Women: Statement by Ambassador Herman Schaper on "Women, peace and security
H.E. Herman Schaper
Permanent Representative of the Netherlands Mission to the United Nations
Open Debate on “Women, peace and security” in the Security Council
New York, 30 November 2012
Mr. President, Excellencies, distinguished participants,
My delegation welcomes this debate and would like to make a few remarks in addition to the EU statement and other statements underlining the importance of women’s civil society organisations in contributing to the implementation of SC resolution 1325.
SCR 1325 and the Dutch National Action Plan 2012 – 2015
The Netherlands has put gender equality at the heart of all its policies for decades. Internationally, we support female leadership, the follow-up of SC resolution 1325, women’s economic empowerment and the elimination of violence against women.
In December last year, the Netherlands launched its second National Action Plan 1325. It covers the period 2012-2015. The Dutch National Action Plan is unique in its kind as it results from and encompasses close cooperation between government, civil society and research institutes. It brings together Dutch government ministries, research institutions and no fewer than 32 civil society organisations, including multinational NGO’s, women’s peace movements and diaspora organisations. The Dutch National Action Plan is based on many different sources of knowledge and experience and is designed to be both ambitious and feasible.
Our second National Action Plan has a thematic and a geographical focus. Thematically, it is fully dedicated to the enhancement of female leadership and political leverage in conflict-affected societies. Geographically, it focuses on six countries - Afghanistan, Burundi, DRC, South Sudan, Sudan and Colombia – as well as on the MENA region.
Practical examples of activities supported by the NAP
The Dutch National Action Plan contains many joint activities benefiting from the complementarity between government bodies and civil society in the Netherlands and their partner organisations in the focus countries. Let me mention a few examples:
- In the DRC, the Netherlands will support the national Women’s Fund to promote participation of Congolese women in the coming elections. We will also support women in Eastern DRC who can play a mediation role in the conflict that is still raging in the Kivu’s.
- Similarly, in Burundi as well as in the Eastern DRC, the signatories of the Dutch National Action Plan will support a program of a regional organisation cooperating with local women’s and media organisations to increase public support for women’s political participation and to strengthen the capacity of women organizations to campaign, including the use of media technologies.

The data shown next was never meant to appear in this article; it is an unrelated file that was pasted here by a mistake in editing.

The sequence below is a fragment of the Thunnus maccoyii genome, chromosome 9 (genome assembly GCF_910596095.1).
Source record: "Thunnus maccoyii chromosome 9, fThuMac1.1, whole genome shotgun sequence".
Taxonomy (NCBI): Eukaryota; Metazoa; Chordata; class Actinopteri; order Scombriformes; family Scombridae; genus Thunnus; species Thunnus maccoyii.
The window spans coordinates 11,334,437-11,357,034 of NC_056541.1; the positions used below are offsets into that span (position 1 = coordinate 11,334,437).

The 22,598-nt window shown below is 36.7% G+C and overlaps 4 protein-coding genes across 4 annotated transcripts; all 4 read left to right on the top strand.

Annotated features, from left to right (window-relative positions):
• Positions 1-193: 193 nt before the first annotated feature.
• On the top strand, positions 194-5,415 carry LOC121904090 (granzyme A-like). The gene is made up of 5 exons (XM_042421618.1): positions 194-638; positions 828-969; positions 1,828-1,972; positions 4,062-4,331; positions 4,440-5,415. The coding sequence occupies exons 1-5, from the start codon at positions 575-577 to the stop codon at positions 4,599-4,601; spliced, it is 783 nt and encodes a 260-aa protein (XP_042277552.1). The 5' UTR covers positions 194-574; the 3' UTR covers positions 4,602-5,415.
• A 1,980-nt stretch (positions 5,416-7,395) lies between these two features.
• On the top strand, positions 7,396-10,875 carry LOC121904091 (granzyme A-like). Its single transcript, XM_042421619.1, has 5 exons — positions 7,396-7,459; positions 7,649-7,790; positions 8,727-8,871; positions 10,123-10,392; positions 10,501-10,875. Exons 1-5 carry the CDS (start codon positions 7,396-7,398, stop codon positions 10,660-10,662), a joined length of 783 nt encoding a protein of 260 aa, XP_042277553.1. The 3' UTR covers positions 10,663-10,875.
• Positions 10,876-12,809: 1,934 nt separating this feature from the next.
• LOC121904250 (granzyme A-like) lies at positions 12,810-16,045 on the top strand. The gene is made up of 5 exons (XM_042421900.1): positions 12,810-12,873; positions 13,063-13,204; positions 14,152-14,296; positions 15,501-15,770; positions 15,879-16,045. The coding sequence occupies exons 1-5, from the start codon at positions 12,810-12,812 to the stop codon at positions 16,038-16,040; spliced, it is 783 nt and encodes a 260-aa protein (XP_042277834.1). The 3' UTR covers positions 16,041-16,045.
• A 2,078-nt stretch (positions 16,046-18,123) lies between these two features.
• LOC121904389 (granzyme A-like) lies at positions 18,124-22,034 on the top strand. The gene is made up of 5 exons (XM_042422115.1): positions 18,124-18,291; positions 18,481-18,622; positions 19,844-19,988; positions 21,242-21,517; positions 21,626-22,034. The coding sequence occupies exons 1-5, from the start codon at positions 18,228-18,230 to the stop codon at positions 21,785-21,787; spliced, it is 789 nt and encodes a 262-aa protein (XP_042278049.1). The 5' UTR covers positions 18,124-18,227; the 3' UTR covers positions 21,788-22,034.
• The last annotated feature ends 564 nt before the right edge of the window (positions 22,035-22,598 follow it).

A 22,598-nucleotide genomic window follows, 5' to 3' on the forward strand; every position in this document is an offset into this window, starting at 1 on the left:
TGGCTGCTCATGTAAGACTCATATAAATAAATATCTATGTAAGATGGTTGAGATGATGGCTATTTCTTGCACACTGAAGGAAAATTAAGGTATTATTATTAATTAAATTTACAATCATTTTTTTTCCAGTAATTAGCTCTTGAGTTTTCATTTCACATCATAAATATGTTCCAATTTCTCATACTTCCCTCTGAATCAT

- In Afghanistan, a group of signatories works together with a local telephone and internet provider to start a program connecting rural poor women and men with more ‘modern’ youth in the main towns via an sms-platform (sms-based blogging). The objective is to inform the rural poor better on national women’s issues and foster dialogue between rural poor and urban youth.
- In Libya, we support a capacity-building program for women, so that they can have a meaningful contribution to the development of the new constitution.
Dutch financial support
The Dutch government attaches high priority to the implementation of its second National Action Plan, also in financial terms. For programs in the six partner countries, an amount of 2 million euros per year (2012-2015) is available, and the same amount per year is reserved for the MENA region.
Also, the Netherlands Ministry of Foreign Affairs established the FLOW fund – Funding Leadership and Opportunities for Women - the largest women’s fund in the world. FLOW will invest 78 million euros between 2012 and 2015 in women’s organisations, many of them in conflict-affected states.
Finally, a new fund is being established together with the Dutch NGO HIVOS and accountancy firm PriceWaterhouseCoopers, to strengthen the financial and organizational management of women’s organizations in the MENA-region.
In this way we share and support the commitments made during the Equal Futures Partnership event hosted by US Secretary of State Clinton in september last year.
The pivotal role of women deserves our support
The potential role of women’s organisations in any social or political transformation is huge. Women can and should play a pivotal role in their societies and merit our support to take the lead more effectively. Transition processes like the ones in the MENA region are an opportunity for women to translate their influence in formal roles. The same is true for women and their organisations that work in fragile countries. Women across the world involved in peace building, reconciliation and democratization will continue to find the Netherlands at their side.